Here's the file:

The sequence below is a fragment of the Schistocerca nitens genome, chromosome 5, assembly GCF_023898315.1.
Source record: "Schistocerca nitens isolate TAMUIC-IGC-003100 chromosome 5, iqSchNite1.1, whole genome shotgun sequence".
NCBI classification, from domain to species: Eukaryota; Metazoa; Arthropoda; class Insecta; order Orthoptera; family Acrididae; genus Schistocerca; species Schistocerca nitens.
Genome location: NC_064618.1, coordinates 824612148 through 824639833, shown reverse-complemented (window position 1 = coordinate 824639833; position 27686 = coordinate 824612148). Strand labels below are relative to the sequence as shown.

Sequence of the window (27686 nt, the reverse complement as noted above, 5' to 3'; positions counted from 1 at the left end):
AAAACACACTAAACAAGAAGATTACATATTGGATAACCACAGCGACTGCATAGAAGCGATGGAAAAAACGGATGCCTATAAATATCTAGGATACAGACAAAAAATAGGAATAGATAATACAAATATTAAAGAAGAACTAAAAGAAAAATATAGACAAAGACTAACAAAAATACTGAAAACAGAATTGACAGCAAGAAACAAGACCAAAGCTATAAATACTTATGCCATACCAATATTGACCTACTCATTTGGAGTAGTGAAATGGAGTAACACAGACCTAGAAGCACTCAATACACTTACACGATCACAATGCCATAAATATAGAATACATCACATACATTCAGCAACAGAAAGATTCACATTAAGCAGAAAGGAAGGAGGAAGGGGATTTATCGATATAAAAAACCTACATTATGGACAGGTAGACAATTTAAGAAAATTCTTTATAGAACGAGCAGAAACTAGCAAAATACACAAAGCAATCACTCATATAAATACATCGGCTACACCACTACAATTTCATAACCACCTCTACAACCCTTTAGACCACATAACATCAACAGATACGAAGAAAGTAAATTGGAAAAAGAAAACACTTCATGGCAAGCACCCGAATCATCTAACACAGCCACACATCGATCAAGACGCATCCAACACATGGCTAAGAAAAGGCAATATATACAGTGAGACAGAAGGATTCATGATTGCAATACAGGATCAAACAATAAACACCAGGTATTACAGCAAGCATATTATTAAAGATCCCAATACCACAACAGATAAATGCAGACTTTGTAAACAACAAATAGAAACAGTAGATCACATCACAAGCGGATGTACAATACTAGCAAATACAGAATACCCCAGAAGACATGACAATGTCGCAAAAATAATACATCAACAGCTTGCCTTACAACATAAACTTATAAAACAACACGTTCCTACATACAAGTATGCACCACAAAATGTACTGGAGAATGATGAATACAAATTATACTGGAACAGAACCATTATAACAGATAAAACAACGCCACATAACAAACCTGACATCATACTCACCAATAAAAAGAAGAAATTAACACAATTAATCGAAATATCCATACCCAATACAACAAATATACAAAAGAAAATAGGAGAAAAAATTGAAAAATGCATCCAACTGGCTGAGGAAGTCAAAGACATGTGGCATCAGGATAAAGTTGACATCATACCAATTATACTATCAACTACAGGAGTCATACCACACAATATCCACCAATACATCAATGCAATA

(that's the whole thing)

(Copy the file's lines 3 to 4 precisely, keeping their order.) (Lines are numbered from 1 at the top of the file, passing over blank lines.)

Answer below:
NCBI classification, from domain to species: Eukaryota; Metazoa; Arthropoda; class Insecta; order Orthoptera; family Acrididae; genus Schistocerca; species Schistocerca nitens.
Genome location: NC_064618.1, coordinates 824612148 through 824639833, shown reverse-complemented (window position 1 = coordinate 824639833; position 27686 = coordinate 824612148). Strand labels below are relative to the sequence as shown.